So you’ve finished finals. Congratulations! Those long hours spent trapped in the library like a dinosaur in a tar pit have finally paid off. You’ve struggled through to the other side, and created a long-standing testament to how much you, at one time, knew about endomitosis or the use of color during the Northern Renaissance. You confidently stride onto that waiting bus, plane, or car and begin the long journey Home, that mythical land of free food, huge beds, and old high school hookups. But wait! There are hidden dangers in that primordial soup you crawled out of that can ruin your whole break. Follow these five easy steps, and you too can spend your days in a winter wonderland and avoid that gnawing feeling of being in inter-semester limbo.
1. Be As Busy As Your Home Friends (No More, No Less)
It’s a fact that nobody likes to be told that they can’t see a home friend, especially after a month straight of separation (Thank God for Thanksgiving break). At the same time, all of those necessary jobs and internships can pile up and make for a stressful and FOMOtastic break. Coordinate with your bros/besties so that you’re all reaching the same work/play balance over break. If you can, try settling on two or three days a week of down-time in common, so you can all “fully enjoy” your month together. The wolfpack that hunts together lives through the winter.
2. Watch Where Your Tongue Is Stepping
Yes, you had a lot going on at school. Bobby Miller tried to run you over with his car. Christina might like you, but she might like your best friend’s boyfriend. This all qualifies as huge news within the quiet life of the college suburb, but back home the totality of situations expands far beyond your four year student lifecycle. Stories in your family and hometown play out over decades, and it can be hard to refrain from hurting feelings with a misspoken thought after three months out of the house. Take your interactions slowly until you’ve got a good handle on how situations have evolved in your absence.
3. Space Out Your Christmas Playlists
Christmas and Halloween are neck-and-neck as the most cinematic of Western holidays, and Christmas outdoes every other day of the year when it comes to being sung about. Every year, at least a dozen “seasonally appropriate” movies see release at theaters and on home video, and everybody and their mother puts out a Christmas album (Looking at you, Sufjan Stevens. TEN ALBUMS IS MORE THAN ENOUGH.). Make sure to curate your playlists and movie selections ahead of time, so you and your friends don’t get sick of the whole thing. My recommendation is to take it slow and stick to the perfect quartet: A Muppet Christmas Carol, Love, Actually, Die Hard, and How The Grinch Stole Christmas. This mix has just the right combination of whimsy, hope, Christmas spirit, and Bruce Willis. And by way of music, The Pogues’ Fairytale Of New York, Christmas in Hollis, Feliz Navidad, and the Bing/Bowie “Little Drummer Boy” are good places to start a list. Christmas-themed pregames, consider yourselves soundtracked.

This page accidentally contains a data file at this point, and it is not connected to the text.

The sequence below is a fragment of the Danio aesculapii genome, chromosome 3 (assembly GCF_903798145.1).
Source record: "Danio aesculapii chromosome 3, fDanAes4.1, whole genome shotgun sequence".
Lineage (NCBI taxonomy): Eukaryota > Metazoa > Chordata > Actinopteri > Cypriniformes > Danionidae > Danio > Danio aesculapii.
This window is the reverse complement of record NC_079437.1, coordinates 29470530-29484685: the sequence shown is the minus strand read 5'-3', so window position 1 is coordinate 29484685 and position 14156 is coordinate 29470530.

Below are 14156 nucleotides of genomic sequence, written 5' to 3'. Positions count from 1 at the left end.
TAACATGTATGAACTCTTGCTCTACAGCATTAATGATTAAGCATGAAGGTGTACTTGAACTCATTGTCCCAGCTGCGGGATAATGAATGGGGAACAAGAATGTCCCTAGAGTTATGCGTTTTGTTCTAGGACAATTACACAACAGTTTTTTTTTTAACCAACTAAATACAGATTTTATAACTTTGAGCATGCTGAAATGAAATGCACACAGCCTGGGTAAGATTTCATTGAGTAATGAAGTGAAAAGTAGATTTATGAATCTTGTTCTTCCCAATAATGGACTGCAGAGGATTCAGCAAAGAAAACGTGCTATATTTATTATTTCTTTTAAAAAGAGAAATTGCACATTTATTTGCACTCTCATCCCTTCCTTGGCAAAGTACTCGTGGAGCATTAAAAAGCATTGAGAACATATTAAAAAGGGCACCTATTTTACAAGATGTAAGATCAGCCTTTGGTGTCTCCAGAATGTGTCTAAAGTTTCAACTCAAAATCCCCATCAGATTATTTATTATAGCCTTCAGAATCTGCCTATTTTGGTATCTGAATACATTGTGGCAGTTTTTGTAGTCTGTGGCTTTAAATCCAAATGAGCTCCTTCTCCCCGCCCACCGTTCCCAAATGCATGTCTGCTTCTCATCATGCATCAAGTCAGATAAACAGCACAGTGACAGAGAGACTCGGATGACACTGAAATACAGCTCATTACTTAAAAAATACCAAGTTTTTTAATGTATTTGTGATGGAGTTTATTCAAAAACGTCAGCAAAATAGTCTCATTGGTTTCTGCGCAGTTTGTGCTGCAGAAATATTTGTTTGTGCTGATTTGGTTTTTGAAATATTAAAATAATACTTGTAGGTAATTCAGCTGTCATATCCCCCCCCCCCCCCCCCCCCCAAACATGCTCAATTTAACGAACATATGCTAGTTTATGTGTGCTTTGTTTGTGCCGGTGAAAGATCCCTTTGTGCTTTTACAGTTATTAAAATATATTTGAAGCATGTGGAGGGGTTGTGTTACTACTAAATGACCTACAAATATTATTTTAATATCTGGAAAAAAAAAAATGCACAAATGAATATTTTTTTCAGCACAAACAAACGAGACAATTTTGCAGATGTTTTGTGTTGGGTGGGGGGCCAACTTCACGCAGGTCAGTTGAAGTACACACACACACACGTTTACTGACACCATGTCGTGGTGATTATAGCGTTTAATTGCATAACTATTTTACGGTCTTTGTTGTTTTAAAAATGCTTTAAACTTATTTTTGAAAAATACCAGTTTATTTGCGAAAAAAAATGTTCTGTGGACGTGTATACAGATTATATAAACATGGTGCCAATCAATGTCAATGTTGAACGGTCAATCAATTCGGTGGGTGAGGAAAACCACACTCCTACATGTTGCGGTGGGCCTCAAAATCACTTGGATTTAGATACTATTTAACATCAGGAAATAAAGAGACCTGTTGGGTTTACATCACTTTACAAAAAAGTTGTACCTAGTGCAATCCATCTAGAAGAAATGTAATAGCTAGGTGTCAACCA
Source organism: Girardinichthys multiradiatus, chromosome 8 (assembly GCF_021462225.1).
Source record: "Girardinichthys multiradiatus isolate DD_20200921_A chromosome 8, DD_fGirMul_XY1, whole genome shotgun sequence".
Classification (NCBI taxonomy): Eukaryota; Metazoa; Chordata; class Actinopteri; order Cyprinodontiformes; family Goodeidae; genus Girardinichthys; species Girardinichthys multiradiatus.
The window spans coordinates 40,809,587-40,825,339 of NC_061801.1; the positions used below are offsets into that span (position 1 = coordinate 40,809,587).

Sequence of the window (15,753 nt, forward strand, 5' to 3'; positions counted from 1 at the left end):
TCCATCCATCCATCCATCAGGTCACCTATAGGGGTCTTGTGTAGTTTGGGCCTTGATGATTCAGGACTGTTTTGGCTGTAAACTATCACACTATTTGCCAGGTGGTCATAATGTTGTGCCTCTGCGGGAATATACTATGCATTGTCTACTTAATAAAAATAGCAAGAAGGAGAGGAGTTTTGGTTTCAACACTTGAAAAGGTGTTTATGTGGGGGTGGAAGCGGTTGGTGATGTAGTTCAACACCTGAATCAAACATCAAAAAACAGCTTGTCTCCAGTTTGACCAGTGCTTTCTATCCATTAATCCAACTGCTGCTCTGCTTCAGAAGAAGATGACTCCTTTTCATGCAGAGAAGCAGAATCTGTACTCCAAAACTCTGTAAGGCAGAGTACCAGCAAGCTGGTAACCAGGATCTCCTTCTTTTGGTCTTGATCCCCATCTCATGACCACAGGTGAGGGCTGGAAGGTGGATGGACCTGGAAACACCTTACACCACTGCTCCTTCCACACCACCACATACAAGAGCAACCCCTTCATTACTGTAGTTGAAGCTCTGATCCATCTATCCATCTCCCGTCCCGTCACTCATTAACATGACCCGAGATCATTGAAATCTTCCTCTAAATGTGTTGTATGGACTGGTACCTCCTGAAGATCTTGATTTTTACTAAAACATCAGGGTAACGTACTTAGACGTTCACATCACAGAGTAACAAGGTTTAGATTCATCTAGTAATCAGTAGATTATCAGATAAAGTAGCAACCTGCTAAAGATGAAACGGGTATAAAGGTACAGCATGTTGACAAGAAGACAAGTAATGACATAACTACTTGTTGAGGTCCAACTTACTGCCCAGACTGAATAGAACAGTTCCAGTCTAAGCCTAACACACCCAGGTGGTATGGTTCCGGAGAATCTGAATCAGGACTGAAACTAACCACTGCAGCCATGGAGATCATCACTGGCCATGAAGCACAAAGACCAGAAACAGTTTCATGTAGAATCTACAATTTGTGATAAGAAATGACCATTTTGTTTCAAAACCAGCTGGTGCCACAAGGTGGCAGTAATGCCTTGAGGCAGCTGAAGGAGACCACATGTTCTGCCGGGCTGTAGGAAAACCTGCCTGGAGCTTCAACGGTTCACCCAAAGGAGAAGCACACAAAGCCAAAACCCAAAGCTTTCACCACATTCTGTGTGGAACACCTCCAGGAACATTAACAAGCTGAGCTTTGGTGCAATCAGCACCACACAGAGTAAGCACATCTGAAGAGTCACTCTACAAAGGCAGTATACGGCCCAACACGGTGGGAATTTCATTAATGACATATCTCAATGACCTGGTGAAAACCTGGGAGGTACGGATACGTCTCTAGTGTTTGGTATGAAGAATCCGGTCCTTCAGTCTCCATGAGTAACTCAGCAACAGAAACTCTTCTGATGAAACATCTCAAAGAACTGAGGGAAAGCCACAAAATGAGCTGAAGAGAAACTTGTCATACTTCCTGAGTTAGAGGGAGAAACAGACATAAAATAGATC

4. Lose Touch With Your College Friends
I know this seems counter-intuitive, but hear me out: You have six months out of the year to see these people. Do you think Persephone kept in touch with Hades while she was out of his kingdom? Hell no! She had her own thing going on, with trees and flowers and dancing. Now, there might not be any of that happening in your life in the depths of December (unless you live in Florida or some nonsense state like that), but the fact remains that your presence is a present to those around you, not those you might wish you were around. Don’t be afraid to lose yourself in your home life, and get busy building a social and economic base you can come back to in the summer and after graduation. Even if you’re absolutely intent on living in your college’s location after school ends, you have to be ready for that option to lose out to economic realities, like having to save rent by moving back home. Chatting (or worse, Skyping!) endlessly with your college friends will only detract from your hometown experience. Besides, think about how much fun you’ll have being reunited in mid-January and telling stories about what you did instead of not talking to them!
5. Relish It
It may not seem like it, but these Christmas breaks won’t last forever. Soon you’ll be out of school and at some lame job, worrying about the bottom line and living on your own. Christmas break is the perfect time to just unwind, take things slow, and be a total vagrant for a month at a time before the demands of schoolwork and summer internship-hunting reassert themselves. It’s one of the most relaxing things in the American life, and you only get four. I would end this by telling you to make every moment count, but that would be going against the point; that you don’t HAVE to make every moment count. You just have to count every moment. Merry Christmas break, babies. And a happy new year.